04:08 GMT07 May 2021
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    On Friday, the US dollar rose to a 13-year high against a basket of major world currencies on expectations of a hike in interest rates and growth in budgetary spending under President-elect Trump. Russian financial experts are concerned that the strong US currency threatens to destabilize the global economy.

    The dollar index, a measure of the value of the US dollar relative to a basket of foreign currencies, hit 101.48, its highest level since April 2003, on Friday, Reuters reported, noting that the currency had risen over 4% in the last two weeks, following a steady climb through most of this year.

    According to finance analyst and Expert.ru contributor Anna Koroleva, while the strong dollar may seem like an indication of the revival of the US economy, the reality is that "such a meteoric rise of its currency could undermine economic growth in the US," and poses a threat to the world economy as well.

    Last week, Joachim Fels, global economic advisor for Pimco, a private investment management firm controlling over $1.5 trillion in assets, told Reuters that both the US and emerging markets would be negatively affected by a dollar that's too strong. 

    "And there are other problems," Koroleva explained. "A strong dollar and rising Treasury yields makes it significantly more expensive for non-financial borrowers outside the US to service dollar-denominated debt," whose total amount is nearing $20 trillion. "Dollar-denominated loans and investments may be affected too, and on a global scale. Emerging markets, which depend on foreign capital and are vulnerable to capital outflow, will also face pressures," she said.

    Speaking to Expert.ru, Irina Rogova, financial analyst for Forex Club Group of Companies, confirmed that an expensive dollar means that foreign countries servicing debt denominated in the US currency will have to spend considerably more to do so, which has a negative impact on most global economies.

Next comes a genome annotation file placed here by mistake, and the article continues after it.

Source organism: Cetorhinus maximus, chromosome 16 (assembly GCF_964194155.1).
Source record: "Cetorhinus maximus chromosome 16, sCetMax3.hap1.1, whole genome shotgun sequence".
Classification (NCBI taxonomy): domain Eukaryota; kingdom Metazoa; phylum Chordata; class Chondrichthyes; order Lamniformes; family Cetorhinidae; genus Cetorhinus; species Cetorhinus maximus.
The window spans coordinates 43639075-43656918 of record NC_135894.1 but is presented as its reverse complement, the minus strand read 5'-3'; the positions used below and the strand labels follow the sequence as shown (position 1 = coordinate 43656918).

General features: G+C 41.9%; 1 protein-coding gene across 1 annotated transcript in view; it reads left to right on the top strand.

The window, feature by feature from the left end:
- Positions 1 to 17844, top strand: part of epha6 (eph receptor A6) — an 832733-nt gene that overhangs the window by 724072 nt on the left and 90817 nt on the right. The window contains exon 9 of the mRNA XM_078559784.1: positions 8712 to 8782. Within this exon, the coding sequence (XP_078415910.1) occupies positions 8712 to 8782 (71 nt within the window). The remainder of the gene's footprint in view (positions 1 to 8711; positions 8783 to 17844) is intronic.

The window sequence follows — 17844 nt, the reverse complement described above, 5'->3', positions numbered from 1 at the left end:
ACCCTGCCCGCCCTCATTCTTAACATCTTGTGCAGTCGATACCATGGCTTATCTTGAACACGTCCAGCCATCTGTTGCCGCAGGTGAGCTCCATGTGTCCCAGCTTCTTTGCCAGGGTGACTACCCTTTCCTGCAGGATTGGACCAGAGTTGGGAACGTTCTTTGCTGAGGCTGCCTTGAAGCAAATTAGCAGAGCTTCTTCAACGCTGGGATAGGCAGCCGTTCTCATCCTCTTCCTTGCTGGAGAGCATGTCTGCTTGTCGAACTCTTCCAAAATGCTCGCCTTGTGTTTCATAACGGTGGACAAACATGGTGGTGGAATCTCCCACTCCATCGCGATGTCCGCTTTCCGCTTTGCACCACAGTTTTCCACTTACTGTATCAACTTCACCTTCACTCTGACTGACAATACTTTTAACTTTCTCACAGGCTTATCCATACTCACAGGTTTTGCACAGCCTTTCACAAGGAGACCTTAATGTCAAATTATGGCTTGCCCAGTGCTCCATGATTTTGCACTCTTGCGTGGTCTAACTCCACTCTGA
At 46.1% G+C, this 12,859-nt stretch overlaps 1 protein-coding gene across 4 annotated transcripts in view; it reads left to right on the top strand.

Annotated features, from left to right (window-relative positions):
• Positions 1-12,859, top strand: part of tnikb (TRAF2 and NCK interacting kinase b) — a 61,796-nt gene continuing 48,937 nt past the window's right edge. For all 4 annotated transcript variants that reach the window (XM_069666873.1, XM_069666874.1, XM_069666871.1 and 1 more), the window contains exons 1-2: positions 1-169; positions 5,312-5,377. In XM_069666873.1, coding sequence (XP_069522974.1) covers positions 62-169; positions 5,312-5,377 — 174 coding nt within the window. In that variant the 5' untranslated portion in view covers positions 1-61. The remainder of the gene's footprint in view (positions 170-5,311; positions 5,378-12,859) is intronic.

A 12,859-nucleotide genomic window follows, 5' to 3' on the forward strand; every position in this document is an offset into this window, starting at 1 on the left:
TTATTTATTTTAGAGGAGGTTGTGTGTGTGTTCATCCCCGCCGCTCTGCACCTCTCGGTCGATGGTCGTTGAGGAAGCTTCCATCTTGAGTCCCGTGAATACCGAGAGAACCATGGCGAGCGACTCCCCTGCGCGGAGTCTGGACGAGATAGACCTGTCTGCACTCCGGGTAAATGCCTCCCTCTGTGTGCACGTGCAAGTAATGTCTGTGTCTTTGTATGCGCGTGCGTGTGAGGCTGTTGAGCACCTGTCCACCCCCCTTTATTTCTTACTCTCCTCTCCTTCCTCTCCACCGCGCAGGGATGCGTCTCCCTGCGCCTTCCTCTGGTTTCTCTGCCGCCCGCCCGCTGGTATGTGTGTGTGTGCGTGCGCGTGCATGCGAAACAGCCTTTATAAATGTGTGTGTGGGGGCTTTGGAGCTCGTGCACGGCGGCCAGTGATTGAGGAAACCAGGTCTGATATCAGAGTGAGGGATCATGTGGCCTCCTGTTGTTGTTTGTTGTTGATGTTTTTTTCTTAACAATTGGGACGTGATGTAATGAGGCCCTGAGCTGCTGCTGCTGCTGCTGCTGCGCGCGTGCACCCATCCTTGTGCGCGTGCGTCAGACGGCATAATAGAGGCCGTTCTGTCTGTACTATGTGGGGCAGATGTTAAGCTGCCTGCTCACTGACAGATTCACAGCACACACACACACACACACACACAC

Rogova stressed that the strong dollar also harms the US's ability to service and pay off its own massive debt, given that it would be easier for the country to pay if inflation were higher. 

    At the same time, she said, "if we take into account that most commodities are denominated in dollars, growth of the currency will have a negative impact on the cost of raw materials and therefore, the economies of countries including Australia, New Zealand, Canada and Russia."

    Still, according to Alpari Group senior analyst Anna Bodrova, the continued rise of the dollar makes sense from the standpoint of market trends, "beginning with the Federal Reserve's intent to increase lending costs and ending with Trump's plans to concentrate production in the US."

    Ultimately, Bodrova stressed, "like it or not, support for the national currency comes first and foremost from within. Additionally, the 'hot money' [yield-sensitive capital] which had previously worked in the economies of developing countries is now returning home to the United States. This is evident by interest in 10-year bonds." At some point in the future, the strength of the dollar will have a negative impact on US debt. But for now, "the trend of appreciation in the currency's value looks logical." 


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    US economy, concerns, analysis, economic analysis, exchange rates, currency exchange rate, global economy, World Economy, dollar, US dollar, Donald Trump, World, US
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